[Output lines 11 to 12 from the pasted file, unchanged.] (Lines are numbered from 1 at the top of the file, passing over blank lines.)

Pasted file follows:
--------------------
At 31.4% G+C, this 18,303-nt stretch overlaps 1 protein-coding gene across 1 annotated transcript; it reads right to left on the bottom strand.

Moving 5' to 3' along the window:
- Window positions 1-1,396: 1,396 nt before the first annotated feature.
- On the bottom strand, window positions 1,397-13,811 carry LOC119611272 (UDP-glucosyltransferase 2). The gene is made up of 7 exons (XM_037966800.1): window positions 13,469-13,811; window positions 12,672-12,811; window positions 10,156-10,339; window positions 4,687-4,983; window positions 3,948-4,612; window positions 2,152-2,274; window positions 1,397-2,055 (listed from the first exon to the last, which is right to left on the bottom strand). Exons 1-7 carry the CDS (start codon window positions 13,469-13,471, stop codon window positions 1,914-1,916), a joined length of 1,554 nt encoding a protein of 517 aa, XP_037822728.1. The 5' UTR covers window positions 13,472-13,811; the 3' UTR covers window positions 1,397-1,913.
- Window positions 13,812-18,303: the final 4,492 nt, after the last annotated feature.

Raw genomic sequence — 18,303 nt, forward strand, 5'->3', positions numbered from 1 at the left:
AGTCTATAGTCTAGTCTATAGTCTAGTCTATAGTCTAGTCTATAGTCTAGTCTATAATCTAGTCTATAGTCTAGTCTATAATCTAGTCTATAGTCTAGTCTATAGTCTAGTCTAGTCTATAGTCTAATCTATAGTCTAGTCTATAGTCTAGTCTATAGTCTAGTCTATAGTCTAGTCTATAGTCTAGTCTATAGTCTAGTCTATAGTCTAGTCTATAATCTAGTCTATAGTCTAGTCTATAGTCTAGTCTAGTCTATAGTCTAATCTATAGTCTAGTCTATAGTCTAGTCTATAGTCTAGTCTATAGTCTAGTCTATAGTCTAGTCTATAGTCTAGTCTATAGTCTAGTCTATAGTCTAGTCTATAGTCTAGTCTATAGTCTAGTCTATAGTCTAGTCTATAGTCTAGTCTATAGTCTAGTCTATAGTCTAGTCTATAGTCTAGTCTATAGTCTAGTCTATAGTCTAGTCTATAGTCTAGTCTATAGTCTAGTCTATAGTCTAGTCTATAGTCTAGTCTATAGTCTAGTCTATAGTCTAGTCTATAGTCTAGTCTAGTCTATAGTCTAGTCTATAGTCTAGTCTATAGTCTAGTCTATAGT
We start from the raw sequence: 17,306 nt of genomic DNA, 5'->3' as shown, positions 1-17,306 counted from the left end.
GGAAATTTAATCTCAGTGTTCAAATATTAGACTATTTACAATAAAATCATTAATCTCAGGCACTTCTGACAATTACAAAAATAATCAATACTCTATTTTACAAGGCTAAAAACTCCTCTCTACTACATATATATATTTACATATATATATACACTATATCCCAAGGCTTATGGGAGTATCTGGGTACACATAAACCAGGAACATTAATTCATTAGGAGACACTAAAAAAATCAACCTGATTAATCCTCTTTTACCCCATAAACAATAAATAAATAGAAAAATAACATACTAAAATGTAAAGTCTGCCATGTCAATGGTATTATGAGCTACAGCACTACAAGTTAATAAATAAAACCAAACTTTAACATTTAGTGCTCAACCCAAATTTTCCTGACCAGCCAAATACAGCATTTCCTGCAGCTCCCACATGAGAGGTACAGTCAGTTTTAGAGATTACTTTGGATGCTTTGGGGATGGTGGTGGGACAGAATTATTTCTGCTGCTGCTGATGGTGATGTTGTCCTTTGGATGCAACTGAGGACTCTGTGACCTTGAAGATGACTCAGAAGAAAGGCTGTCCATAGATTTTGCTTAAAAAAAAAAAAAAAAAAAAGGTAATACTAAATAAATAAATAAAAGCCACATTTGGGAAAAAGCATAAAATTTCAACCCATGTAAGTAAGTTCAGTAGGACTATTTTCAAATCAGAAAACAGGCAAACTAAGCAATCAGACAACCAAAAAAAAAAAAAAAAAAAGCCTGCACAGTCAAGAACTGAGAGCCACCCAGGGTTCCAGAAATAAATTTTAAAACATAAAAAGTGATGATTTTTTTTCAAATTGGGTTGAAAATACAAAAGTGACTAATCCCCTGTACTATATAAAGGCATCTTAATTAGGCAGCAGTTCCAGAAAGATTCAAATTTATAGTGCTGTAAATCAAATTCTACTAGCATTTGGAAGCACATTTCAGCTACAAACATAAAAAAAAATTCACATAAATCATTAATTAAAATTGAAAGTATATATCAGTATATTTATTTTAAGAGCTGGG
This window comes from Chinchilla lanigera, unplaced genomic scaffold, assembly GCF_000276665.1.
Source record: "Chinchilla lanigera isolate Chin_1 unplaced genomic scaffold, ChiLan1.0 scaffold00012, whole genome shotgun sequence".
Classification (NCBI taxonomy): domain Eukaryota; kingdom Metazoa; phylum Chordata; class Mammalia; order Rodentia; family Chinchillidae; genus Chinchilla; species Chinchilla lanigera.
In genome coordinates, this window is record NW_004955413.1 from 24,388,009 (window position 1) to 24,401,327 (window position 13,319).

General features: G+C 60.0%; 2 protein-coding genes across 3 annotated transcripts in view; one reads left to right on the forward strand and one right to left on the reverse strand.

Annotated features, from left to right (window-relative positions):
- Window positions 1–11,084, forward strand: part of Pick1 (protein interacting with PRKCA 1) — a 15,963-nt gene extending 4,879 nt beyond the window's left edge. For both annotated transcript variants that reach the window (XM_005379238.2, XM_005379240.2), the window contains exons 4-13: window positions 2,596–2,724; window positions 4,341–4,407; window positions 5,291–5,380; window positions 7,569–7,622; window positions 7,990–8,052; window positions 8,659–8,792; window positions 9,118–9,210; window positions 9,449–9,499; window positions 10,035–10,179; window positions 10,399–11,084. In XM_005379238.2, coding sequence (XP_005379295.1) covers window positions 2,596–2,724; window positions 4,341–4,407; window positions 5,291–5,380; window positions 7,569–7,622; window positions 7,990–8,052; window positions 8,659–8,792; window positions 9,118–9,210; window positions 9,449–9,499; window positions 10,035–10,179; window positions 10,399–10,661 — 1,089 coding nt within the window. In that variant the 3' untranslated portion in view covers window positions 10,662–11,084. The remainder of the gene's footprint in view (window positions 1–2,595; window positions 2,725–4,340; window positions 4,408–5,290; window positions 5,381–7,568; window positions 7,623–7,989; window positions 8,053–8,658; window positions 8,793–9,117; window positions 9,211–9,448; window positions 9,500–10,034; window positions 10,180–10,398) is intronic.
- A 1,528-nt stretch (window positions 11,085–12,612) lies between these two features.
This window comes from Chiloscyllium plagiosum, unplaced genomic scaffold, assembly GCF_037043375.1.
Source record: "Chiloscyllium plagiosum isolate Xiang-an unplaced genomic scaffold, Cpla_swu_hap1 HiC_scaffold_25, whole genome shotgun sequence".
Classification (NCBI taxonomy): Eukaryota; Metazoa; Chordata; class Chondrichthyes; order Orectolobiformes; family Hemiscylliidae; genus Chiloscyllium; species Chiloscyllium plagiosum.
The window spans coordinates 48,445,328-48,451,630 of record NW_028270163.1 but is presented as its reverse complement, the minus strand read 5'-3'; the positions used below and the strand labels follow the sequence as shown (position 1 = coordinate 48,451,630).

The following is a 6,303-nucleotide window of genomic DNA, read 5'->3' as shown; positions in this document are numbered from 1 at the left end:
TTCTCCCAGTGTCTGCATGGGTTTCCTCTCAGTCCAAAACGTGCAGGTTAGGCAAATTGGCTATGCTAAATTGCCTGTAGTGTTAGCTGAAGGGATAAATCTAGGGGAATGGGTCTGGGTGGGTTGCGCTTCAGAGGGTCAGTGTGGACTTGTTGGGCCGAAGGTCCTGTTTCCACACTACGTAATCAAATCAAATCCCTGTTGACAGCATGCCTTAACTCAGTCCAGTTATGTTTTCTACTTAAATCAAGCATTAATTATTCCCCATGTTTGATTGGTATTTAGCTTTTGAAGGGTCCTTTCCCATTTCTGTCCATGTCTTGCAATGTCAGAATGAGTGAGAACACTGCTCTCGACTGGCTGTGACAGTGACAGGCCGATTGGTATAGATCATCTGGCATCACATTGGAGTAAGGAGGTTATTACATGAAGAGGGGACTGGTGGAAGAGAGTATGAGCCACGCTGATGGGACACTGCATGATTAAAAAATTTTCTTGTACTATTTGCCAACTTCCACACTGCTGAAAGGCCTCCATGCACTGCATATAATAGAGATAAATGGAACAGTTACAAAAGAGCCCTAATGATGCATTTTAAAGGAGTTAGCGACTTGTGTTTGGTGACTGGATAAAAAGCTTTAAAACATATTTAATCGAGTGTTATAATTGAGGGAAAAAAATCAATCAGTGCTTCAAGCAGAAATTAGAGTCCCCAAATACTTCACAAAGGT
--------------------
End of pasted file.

Source record: "Chinchilla lanigera isolate Chin_1 unplaced genomic scaffold, ChiLan1.0 scaffold00012, whole genome shotgun sequence".
Classification (NCBI taxonomy): domain Eukaryota; kingdom Metazoa; phylum Chordata; class Mammalia; order Rodentia; family Chinchillidae; genus Chinchilla; species Chinchilla lanigera.